I know what you’re thinking, “That’s enough about the reading, old timer, tell us about the shooty-shooty already,” and you’re right. Aleste is very much a top-down shooter that has two simple objectives, blast everything that moves and get that high score. Once I was done with the manual, I unpaused my game and carried on mowing through enemies with reckless abandon. Aleste makes this as easy as can be: the D-pad is your movement, with both action buttons firing bullets at the oncoming masses. Standard bullets cut through most types of enemies with little-to-no problems and the special ammo, collected by picking up floating numbers on screen, is designed to be a little more impactful. The types of specials I collected varied from homing missiles to big globs of energy designed to take on multiple enemies. The specials do have limited ammo, but as I flew across the levels, each one certainly helped even the odds for me. The best item by far is the Number Eight, an energy wave that weaves across the screen taking out ships and bullets, allowing me to get some breathing room.

Having a break in combat in Aleste allowed me to gather my thoughts and pay attention to the scenery. Each of the levels is designed around certain themes; the aforementioned forest is first up, before the action progresses to the desert, and eventually ending up in another world. Aleste still holds up today; it is amazing how detailed each area is and how well everything pops from the screen, even when you consider there’s a limited colour palette to work with. The enemy ships are a little on the blurry side, but they are still pronounced enough that I never lost sight of them at any point.

While I could talk for hours about how great an 8-bit shooter from the 1980s is, there are a few problems. The first thing to note is the slowdown. Each round only lasted around 5 minutes but during that time I was constantly bombarded with action. Dodging bullets and ships was mostly fine, but in the heavier sequences the action almost ground to a halt –  the game never broke, and aside from the framerate nose-diving, it was never too much of a problem. I chalk the performance issues down to the game being played through the electronic equivalent of a root vegetable and since this was a prolific issue with the Master System in general, it is best just to accept this as a sign of the times and move on. It is worth noting that there is a modern Switch port of the entire Aleste series and while I couldn’t get my hands on a copy, I would assume that with a more up-to-date console that (at the time of writing) is two years younger than the game, these issues would have been ironed out, right… Right?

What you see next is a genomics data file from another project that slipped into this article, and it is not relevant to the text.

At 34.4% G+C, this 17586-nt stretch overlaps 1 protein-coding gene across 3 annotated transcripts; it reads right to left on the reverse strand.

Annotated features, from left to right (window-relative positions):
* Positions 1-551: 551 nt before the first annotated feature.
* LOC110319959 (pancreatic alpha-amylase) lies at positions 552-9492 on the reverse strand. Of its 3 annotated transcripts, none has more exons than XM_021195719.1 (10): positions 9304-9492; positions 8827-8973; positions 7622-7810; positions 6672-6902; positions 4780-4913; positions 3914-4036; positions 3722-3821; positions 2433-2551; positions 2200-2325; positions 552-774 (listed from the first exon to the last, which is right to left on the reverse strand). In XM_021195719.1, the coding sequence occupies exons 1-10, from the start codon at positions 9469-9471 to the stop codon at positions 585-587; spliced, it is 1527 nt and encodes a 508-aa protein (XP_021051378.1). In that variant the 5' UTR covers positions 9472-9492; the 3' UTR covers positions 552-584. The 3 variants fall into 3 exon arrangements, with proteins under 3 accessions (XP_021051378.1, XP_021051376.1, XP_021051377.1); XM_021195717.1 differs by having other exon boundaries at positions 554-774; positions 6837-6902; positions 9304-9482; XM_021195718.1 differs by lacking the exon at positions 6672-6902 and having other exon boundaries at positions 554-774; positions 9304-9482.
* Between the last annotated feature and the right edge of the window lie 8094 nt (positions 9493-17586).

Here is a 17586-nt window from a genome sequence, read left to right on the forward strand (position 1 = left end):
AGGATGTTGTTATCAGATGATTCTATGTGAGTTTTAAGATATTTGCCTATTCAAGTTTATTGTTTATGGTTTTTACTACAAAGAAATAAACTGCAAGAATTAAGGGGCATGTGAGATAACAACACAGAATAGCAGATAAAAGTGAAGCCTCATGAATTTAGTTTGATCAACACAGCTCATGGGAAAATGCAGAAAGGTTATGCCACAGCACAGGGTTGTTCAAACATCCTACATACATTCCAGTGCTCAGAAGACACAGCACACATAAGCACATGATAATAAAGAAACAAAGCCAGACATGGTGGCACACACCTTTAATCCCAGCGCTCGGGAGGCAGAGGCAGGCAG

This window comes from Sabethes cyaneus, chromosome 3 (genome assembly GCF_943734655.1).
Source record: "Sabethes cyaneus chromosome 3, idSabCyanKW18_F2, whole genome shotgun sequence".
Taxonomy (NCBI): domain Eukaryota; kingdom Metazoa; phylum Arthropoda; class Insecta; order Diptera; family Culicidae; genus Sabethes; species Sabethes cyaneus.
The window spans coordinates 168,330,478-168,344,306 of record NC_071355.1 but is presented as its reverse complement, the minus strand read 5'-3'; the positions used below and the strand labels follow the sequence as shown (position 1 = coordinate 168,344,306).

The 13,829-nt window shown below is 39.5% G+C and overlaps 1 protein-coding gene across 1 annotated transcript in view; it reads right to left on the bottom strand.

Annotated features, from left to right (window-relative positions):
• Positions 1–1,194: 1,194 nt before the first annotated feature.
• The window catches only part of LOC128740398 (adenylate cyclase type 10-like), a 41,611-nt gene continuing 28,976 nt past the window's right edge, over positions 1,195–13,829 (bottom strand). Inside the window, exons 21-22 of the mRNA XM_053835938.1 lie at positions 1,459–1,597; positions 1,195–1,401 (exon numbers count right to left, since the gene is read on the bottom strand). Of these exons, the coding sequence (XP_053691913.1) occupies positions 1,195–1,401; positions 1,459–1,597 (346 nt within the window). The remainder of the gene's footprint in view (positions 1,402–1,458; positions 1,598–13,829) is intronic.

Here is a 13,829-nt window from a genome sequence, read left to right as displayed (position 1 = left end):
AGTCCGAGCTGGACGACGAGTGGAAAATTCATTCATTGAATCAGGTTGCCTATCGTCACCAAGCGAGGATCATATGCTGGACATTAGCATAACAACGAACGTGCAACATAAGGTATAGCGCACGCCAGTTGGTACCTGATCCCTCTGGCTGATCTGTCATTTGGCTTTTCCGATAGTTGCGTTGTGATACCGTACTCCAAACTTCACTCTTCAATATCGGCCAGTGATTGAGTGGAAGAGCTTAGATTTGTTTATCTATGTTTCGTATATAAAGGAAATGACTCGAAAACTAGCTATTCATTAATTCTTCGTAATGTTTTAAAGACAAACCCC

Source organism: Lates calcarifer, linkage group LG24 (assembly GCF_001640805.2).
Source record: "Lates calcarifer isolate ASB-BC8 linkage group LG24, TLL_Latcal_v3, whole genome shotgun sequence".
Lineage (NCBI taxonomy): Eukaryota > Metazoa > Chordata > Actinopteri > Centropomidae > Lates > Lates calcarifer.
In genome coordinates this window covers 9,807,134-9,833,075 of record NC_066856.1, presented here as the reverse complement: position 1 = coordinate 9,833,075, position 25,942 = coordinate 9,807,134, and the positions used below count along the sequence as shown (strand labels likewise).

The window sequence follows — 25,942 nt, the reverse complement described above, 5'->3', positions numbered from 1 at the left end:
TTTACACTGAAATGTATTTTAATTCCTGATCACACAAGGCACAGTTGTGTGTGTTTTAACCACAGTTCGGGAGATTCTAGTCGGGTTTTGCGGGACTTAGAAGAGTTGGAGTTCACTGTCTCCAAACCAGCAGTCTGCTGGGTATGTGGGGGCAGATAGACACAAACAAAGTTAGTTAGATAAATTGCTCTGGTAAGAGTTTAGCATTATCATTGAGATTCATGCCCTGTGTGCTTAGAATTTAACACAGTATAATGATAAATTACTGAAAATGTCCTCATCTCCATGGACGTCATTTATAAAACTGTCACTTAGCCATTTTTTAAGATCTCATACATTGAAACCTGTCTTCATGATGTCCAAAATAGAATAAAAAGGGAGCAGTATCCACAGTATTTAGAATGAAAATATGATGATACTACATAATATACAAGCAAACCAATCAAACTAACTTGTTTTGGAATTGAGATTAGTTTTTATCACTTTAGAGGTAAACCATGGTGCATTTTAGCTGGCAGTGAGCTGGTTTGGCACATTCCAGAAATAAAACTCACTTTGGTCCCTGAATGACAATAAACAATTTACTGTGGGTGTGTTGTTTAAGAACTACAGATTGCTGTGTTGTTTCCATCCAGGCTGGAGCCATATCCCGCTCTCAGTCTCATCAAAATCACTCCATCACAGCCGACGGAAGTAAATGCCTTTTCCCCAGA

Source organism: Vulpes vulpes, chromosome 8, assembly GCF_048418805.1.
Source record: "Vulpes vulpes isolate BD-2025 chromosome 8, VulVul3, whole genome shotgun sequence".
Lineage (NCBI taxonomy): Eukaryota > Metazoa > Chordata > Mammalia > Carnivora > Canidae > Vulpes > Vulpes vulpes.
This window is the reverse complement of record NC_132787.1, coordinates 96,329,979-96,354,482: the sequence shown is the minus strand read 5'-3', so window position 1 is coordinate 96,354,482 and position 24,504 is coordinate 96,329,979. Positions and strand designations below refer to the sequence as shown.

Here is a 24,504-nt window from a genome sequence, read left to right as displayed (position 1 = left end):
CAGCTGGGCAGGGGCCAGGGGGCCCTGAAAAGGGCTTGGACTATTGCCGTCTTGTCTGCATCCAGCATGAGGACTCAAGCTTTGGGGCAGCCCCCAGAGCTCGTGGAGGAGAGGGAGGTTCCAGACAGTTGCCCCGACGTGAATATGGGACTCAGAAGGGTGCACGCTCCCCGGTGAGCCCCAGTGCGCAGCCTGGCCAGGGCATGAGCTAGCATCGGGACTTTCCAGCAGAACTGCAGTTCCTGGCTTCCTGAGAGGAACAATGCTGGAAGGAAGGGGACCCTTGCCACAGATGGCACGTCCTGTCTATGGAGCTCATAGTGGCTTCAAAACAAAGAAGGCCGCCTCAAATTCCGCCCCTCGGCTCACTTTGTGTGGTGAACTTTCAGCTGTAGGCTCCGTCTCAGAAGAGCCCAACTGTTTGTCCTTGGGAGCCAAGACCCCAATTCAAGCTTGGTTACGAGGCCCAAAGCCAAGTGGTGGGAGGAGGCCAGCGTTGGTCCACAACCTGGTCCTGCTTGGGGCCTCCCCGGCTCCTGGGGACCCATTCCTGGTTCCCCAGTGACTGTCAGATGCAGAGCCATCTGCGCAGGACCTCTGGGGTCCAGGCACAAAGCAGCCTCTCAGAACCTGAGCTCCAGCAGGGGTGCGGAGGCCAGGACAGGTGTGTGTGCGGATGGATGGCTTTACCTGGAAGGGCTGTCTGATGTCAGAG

The AI of the enemies is also a problem, with ships seemingly jerking away from their intended path, for sheer kicks. Perhaps the developers cut a bit too much code, but throughout various runs and playthroughs, it was the ships that caused me the most amount of anguish, rather than the bullets that were supposed to hit me. This would have been manageable if it wasn’t for the brutal respawn procedure. When a ship came back to life, it appeared just where you got blown up, but with next to no invincibility grace period. This meant if a ship hadn’t moved on in the two seconds from taking you out, you could lose multiple lives in quick succession. As Aleste is first and foremost an arcade game,  I think it was purposefully designed this way so the developers could rake in more 50p coins, but on a console that has no save states, it is a frustrating hangover that could have easily been tinkered with. 

Aleste is an entertaining arcade game from start to finish, and despite being a nine-going-on-thirty-six-year-old title, the sh’mup still has a lot to offer players. The graphics, while squeezed into a small 4:3 square, still hold up after all of these years but the combat is gloriously well-balanced. Sure there are issues with that dastardly hitbox killing you if you respawned a pixel too close to another ship, and the busier levels can suffer slowdown to the point of unplayability, but there is a charm to the experience that still makes Aleste a fun game to play despite the issues presented to it.